Giebelhaus History

It is seems you can't have the website without saying something about the history of the Giebelhaus family. As far as I can figure out, every Giebelhaus in North America is related to each other. Ruth Davison and the family in Canada have done a great deal of work on the Genealogy. Please see her web site, Decendants of Johannes Giebelhaus, for more information.

To the left is a picture of Tim's great grandfather and great great grandfather along with their family. In the first row is Marie (Roth), George (Tim's great great grandfather), Katherine (Tim's great great grandmother), Alvina (Brady), and Fredia. In the second row is Henry, John (Tim's great grandfather), Conn, and Aunt Marguerte. Thanks much to second cousin Jim (once removed) for this picutre.

This is the picture that led the the linking up of the Giebelhaus family of Nebraska to Ruth Davison's research. You can see the research linking to Ruth's research at Don Giebelhaus Genealogy.

History of the Giebelhaus Surame

The Giebelhaus name goes back to a town called Gieboldehausen, which is just at the edge of the East Germany line. This name has always been there and sometimes was called Gebeldehausen or Geveldehausen (low German). A line of knights originated there and carried that name. We bear one of the oldest names in Germany which has been used even in the pre Christian era. Professor Förstemann (who did research in the history of German family names) has found that the name had originally nothing to do with a gable (giebel). Rather it was derived from a female name "Gib hilde husen" literally "offer Hilde a house". At another place, it is written Gebehildehausen. Family lore has it that the family seat was once nearly fully destroyed by fire. Only one stone gable remained standing in its middle. Surrounding villagers then joked "you should not be called Gibhildehausen but because of your gable, Giebeldehausen" which was later abbreviated to Giebelhausen. Records show that about 1350 or 1400 the family split into two branches, a Hartz Mountain and a Hessian line. One of the former had an estate in Welbsleben in 1480 which is still owned by a Giebelhausen family. The Hessian branch was much larger and apparently spread over numerous parts of Germany. This is listed in detail in a brochure "Hessische Familienkunde". A letter written to a Mrs. Haynes from a Heinz Giebelhausen of Fernruf states, "Your forefather, Conrad, who emigrated to America is most likely from the Hessian branch of the family."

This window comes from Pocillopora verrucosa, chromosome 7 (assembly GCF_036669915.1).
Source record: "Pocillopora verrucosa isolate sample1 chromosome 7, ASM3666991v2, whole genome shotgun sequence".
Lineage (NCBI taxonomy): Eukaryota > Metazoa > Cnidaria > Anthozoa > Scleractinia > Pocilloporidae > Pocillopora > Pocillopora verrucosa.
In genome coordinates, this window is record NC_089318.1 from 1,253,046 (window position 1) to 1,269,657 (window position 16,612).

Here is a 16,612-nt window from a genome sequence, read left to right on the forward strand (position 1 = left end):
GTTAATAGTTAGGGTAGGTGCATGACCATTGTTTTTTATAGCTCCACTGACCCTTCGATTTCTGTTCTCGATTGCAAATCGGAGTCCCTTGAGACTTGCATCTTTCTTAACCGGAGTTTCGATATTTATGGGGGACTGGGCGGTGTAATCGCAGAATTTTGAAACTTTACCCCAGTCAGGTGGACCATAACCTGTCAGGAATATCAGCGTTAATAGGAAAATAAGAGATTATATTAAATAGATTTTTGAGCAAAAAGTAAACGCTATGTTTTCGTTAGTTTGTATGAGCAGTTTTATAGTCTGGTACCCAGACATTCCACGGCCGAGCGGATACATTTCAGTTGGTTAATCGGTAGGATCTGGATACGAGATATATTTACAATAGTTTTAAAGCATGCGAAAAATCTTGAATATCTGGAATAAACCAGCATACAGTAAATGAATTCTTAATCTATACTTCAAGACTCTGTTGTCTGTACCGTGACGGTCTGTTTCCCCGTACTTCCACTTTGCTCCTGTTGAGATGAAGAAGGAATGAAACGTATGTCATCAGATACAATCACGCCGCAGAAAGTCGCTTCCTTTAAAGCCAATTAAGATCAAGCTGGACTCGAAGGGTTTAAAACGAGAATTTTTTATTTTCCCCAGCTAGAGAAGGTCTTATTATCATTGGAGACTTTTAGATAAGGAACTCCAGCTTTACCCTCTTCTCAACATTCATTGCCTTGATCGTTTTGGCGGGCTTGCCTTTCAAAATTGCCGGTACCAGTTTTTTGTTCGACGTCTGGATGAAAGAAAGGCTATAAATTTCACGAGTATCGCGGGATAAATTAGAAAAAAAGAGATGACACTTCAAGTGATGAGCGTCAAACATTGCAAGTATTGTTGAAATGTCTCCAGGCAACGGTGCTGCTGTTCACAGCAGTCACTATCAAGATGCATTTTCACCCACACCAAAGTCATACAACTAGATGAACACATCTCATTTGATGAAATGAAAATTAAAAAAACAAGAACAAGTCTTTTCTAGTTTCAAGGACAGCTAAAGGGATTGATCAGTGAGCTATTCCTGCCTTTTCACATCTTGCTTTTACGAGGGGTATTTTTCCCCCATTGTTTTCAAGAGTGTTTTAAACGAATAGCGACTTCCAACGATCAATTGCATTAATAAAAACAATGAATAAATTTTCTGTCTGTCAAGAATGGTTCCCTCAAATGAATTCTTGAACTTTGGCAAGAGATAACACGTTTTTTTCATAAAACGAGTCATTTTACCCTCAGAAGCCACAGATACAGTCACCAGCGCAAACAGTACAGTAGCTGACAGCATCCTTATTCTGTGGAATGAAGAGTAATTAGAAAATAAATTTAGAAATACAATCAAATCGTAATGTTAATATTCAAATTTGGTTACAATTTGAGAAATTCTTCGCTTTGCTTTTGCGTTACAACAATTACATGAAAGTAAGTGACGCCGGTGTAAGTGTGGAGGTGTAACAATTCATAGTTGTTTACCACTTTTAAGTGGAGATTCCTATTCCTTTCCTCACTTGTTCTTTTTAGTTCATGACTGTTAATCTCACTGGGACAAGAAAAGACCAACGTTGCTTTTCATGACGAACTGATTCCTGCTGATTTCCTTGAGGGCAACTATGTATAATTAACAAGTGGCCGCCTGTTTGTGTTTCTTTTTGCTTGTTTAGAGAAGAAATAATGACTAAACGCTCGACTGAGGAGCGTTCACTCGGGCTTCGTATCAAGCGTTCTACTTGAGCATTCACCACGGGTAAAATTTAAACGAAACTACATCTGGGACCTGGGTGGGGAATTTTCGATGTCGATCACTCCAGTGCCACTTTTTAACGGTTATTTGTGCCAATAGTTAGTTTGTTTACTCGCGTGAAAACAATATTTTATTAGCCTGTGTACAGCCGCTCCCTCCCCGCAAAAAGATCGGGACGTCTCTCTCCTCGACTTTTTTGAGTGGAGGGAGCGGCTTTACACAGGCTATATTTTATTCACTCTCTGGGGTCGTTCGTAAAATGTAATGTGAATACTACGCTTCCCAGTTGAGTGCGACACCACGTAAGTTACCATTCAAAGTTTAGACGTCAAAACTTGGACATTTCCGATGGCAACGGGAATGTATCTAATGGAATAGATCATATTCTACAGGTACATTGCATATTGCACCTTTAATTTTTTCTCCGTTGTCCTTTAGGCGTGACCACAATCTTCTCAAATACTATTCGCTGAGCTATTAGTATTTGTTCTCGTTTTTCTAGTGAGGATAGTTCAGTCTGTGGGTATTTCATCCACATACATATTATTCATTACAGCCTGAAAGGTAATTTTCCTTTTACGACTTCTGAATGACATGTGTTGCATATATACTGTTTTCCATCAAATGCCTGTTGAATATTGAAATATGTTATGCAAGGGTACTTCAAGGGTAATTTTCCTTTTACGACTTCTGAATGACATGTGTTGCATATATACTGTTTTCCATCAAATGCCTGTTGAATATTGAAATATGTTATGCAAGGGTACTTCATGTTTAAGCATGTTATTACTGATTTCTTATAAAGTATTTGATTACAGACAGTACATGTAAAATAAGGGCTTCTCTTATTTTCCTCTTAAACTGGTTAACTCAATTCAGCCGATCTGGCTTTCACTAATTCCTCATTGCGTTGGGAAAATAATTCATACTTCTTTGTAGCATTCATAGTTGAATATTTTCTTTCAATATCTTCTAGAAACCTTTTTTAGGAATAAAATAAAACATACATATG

Giebelhaus Family Chronicles 1994 (Parkview Studios Ltd., Spruce Grove, AB, Canada), p. 7. "Our Surname"